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This column was published by The Myanmar Times on Monday, 24 August 2015

When you adjust your computer for “Yangon – Myanmar” you step into an unusual time zone. At UTC+6:30, the country sets itself apart from its neighbours: Thailand, Laos, China, India and Bangladesh. Nobody else, except for Australia’s remote Cocos Islands, keeps clocks on this time.

The idea, for many, is that Myanmar is different – an independent and unique place, where the pressures and predations of foreigners can be kept at bay. If put on the spot, all of Myanmar’s leaders take sanctuary behind the same barricades; the Golden Land is making its own way, in its own time.

The notion that the country is a special case, marked by history, geography, culture and politics, proves appealing – as such exceptionalism does – to the nationalist core. It has been an effective formula going right back to Ne Win’s time.

Indeed, those who feel that Myanmar offers something utterly unique will point to the time zone as a symbolic indication of that difference. Part of this impulse is born, no doubt, of the frustrations and resentments bred during the period of subjugation by the British colonial government.

During those years Burma was largely an afterthought in the British Indian Empire, and a place that was marginal to the great geo-strategy of the day. It has long been at the edge, whether that is of China or India.

It is Myanmar’s complex relationship with those large powers, and even its historical enemies in Thailand, that gives extra meaning to its stand-alone status. Being Myanmar, and holding tight to that idea, is one way to avoid being swamped by bigger, more powerful neighbours.

It is no surprise that under these circumstances guarding against the unravelling of the country’s unity has been a basic preoccupation for all national leaders. We should not expect that to change during the current period of political and economic transformation. “Non-disintegration of the union” – notwithstanding its old-style cadence – still matters for those who run the show.

Their anxiety partly explains why so much energy is devoted to connecting present-day ideas that Myanmar is special to some well-curated historical lineages. In Naypyitaw the connections to the imagined glory of former times, especially when the country was ruled by warrior-kings, gives firmness to today’s experiments.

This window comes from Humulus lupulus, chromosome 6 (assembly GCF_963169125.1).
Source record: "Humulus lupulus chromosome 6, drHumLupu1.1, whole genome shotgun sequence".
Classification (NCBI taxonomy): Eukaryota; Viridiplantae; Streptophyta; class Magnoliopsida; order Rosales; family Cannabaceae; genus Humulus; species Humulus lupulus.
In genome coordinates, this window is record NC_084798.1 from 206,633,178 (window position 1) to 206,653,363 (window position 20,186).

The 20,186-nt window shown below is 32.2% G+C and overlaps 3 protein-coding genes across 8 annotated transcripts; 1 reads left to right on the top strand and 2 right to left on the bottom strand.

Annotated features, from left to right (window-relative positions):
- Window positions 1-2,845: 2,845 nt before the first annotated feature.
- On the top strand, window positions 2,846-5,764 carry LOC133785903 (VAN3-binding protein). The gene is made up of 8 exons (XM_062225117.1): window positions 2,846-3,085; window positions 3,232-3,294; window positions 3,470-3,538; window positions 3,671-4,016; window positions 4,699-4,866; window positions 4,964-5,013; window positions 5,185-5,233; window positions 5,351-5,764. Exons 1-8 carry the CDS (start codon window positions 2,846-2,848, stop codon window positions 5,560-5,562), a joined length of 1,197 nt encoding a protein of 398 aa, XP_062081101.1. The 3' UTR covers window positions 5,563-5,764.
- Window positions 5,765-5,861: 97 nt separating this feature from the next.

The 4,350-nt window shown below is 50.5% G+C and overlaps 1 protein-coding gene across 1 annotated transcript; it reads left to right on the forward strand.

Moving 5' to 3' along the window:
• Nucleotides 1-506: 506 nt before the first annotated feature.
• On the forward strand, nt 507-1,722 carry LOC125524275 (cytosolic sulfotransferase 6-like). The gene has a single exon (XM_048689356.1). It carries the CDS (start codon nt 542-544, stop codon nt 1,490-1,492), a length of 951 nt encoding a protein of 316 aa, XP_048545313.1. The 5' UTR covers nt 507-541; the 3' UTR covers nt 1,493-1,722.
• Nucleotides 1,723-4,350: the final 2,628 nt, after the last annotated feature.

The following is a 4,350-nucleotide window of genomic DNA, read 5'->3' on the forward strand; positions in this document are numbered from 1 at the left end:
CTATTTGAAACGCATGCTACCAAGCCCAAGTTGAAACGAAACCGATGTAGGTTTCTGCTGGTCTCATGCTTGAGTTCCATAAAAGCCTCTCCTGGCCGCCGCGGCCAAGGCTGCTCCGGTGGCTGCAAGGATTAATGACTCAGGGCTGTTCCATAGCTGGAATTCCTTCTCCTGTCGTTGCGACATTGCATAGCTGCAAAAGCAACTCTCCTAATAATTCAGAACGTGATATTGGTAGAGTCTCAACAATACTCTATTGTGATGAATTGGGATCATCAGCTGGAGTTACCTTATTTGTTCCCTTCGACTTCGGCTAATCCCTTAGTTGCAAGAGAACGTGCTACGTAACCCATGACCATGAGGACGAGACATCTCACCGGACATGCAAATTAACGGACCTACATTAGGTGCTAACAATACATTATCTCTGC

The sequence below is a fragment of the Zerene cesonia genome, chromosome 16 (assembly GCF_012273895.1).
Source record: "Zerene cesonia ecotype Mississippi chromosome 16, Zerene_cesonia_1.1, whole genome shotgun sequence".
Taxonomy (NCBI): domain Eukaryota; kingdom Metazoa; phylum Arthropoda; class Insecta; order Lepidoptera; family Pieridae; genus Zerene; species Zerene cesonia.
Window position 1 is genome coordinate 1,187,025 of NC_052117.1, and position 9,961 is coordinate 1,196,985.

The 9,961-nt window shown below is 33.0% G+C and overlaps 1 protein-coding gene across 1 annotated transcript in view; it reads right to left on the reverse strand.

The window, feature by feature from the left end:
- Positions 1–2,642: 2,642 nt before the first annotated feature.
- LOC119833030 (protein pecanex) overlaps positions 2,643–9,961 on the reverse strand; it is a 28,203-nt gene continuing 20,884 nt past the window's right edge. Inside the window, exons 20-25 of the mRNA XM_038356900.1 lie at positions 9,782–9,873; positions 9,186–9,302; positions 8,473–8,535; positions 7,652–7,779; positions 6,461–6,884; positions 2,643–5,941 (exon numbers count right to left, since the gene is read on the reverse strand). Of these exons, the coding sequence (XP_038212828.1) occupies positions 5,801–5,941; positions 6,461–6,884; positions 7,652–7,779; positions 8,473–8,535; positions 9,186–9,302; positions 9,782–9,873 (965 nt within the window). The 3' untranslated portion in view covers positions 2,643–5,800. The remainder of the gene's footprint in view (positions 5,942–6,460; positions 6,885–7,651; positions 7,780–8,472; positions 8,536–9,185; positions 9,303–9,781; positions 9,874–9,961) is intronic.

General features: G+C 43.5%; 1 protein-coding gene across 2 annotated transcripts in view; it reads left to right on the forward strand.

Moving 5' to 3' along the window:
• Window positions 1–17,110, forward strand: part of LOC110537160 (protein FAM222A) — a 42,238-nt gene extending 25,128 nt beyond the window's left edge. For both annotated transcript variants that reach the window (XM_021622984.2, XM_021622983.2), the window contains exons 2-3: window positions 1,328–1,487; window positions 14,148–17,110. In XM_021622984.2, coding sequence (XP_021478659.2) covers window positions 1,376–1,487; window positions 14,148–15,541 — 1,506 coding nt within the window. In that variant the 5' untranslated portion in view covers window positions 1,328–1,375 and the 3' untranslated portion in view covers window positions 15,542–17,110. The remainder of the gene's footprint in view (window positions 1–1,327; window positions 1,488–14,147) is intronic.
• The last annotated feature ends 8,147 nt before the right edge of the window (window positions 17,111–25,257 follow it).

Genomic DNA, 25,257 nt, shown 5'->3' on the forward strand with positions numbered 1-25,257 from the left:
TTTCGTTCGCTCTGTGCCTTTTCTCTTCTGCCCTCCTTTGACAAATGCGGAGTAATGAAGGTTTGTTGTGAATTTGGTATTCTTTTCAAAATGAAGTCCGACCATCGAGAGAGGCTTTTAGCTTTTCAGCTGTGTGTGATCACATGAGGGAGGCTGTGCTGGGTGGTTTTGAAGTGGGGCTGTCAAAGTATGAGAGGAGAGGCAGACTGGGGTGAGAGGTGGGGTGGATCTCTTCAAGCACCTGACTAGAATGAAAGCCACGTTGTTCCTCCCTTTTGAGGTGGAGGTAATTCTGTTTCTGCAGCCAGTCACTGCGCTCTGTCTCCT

The symbolism of these former kingdoms is writ large in the structure of the decade-old city, and helps to explain much of the art and architecture that fleshes it out. The message that echoes from the city’s vastness is straightforward; Myanmar’s glories cannot be denied.

Many countries seek to convey such messages about why they should be taken seriously. In Myanmar’s case there is much worth celebrating. It would be a great pity if its cultures and traditions simply melted away after too much exposure to the vagaries of the wider world.

Naturally enough, the extent to which the country would benefit from greater harmonisation with its neighbours is the subject of debate. Plenty of thoughtful people in Myanmar are anxious about what their front-row seats to future battles between China and India might mean.

They appreciate that the 21st century may not be kind to a country nestled between such giants. It happens that both India and China actually operate on one official time zone each: Indian Standard Time (UTC+5:30) and China Standard Time (UTC+8:00). This means that in each country more than a billion people set their watches for either New Delhi or Beijing time.

Not everybody in these countries appreciates the official clock: There are efforts in westernmost China and easternmost India to make the necessary local adjustments.

Would life be easier if Myanmar aligned its clocks with one of the neighbours?

In Southeast Asia, there is occasional talk that ASEAN could move to a common timezone. The standard time for the region would then be UTC+8:00, which is currently used in Singapore, Malaysia, Brunei, the Philippines and much of Indonesia. It would have obvious ramifications at the margins, especially in far northern Myanmar in the summer and winter months. Such a change would also mean Myanmar was on Beijing time.

For the moment, the proposal seems unlikely to move forward. This is mostly because ASEAN still struggles to find a commonsense view of its common purpose, at least one that will resonate with ordinary people.

This is particularly important in Myanmar, where for generations there have been huge investments in distinguishing the national culture from its immediate neighbourhood. There have been similar efforts to downplay aspects of the national story that don’t fit prevailing ideologies.

Being different is good and worthy, setting Myanmar’s own tempo likely prudent. But it would be a pity if such messages, and the histories they represent, got in the way of Myanmar’s further internationalisation and all the benefits to be harvested from better relations with the rest of the world.

Nicholas Farrelly is director of the Myanmar Research Centre at the Australian National University and co-founder of New Mandala. His current Australian Research Council-funded work explores Myanmar’s political culture “in transition”.